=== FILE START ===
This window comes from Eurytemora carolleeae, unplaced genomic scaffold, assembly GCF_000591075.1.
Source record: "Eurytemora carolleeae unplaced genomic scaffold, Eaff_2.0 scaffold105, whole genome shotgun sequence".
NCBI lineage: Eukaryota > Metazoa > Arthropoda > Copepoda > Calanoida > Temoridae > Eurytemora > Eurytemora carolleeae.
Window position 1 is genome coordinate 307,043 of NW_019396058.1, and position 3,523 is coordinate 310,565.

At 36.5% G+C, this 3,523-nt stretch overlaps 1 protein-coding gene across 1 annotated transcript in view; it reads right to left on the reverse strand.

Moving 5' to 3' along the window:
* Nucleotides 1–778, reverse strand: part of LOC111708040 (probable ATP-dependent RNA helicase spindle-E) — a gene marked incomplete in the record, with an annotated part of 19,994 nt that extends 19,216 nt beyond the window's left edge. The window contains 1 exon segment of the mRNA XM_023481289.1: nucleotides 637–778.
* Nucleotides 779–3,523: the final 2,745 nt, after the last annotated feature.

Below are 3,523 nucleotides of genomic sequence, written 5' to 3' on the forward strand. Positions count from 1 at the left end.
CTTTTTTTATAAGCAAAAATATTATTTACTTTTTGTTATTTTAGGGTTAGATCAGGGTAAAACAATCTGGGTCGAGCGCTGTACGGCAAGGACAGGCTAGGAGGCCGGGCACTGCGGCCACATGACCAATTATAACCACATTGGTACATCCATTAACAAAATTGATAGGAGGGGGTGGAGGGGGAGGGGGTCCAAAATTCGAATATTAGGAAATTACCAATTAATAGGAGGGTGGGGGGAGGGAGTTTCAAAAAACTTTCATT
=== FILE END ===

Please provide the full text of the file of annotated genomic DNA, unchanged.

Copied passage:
This window comes from Eurytemora carolleeae, unplaced genomic scaffold, assembly GCF_000591075.1.
Source record: "Eurytemora carolleeae unplaced genomic scaffold, Eaff_2.0 scaffold105, whole genome shotgun sequence".
NCBI lineage: Eukaryota > Metazoa > Arthropoda > Copepoda > Calanoida > Temoridae > Eurytemora > Eurytemora carolleeae.
Window position 1 is genome coordinate 307,043 of NW_019396058.1, and position 3,523 is coordinate 310,565.

At 36.5% G+C, this 3,523-nt stretch overlaps 1 protein-coding gene across 1 annotated transcript in view; it reads right to left on the reverse strand.

Moving 5' to 3' along the window:
* Nucleotides 1–778, reverse strand: part of LOC111708040 (probable ATP-dependent RNA helicase spindle-E) — a gene marked incomplete in the record, with an annotated part of 19,994 nt that extends 19,216 nt beyond the window's left edge. The window contains 1 exon segment of the mRNA XM_023481289.1: nucleotides 637–778.
* Nucleotides 779–3,523: the final 2,745 nt, after the last annotated feature.

Below are 3,523 nucleotides of genomic sequence, written 5' to 3' on the forward strand. Positions count from 1 at the left end.
CTTTTTTTATAAGCAAAAATATTATTTACTTTTTGTTATTTTAGGGTTAGATCAGGGTAAAACAATCTGGGTCGAGCGCTGTACGGCAAGGACAGGCTAGGAGGCCGGGCACTGCGGCCACATGACCAATTATAACCACATTGGTACATCCATTAACAAAATTGATAGGAGGGGGTGGAGGGGGAGGGGGTCCAAAATTCGAATATTAGGAAATTACCAATTAATAGGAGGGTGGGGGGAGGGAGTTTCAAAAAACTTTCATT